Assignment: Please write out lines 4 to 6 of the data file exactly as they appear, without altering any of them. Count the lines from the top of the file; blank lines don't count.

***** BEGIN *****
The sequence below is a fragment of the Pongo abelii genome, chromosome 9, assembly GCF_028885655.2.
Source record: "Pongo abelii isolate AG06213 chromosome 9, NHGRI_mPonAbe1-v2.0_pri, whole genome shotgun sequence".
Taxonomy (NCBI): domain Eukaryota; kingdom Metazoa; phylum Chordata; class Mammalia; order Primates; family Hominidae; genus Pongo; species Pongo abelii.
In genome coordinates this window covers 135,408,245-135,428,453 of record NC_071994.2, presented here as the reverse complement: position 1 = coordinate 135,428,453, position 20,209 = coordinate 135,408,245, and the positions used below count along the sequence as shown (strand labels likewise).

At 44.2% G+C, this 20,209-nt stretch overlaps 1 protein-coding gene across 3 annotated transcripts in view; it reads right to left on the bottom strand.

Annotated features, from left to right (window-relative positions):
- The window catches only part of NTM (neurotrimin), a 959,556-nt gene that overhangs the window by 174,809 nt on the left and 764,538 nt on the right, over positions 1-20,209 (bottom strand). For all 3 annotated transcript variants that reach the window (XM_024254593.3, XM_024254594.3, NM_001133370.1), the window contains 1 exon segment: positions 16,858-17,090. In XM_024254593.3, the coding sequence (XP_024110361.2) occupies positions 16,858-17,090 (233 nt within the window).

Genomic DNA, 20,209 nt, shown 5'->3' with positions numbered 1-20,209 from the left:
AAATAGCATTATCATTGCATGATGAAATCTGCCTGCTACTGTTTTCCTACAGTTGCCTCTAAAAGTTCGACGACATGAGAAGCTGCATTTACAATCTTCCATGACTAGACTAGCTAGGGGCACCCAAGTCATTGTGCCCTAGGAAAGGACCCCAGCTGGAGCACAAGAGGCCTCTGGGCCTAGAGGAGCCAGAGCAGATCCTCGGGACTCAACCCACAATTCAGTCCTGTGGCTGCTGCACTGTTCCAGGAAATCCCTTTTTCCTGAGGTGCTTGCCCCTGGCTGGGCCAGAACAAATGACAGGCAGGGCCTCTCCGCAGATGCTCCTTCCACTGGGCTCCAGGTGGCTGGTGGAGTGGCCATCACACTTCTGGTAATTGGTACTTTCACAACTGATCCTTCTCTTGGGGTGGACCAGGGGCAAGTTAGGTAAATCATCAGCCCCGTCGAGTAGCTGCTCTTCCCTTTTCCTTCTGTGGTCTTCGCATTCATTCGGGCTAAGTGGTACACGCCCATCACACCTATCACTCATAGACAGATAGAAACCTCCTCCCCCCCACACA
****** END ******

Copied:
In genome coordinates this window covers 135,408,245-135,428,453 of record NC_071994.2, presented here as the reverse complement: position 1 = coordinate 135,428,453, position 20,209 = coordinate 135,408,245, and the positions used below count along the sequence as shown (strand labels likewise).

At 44.2% G+C, this 20,209-nt stretch overlaps 1 protein-coding gene across 3 annotated transcripts in view; it reads right to left on the bottom strand.

Annotated features, from left to right (window-relative positions):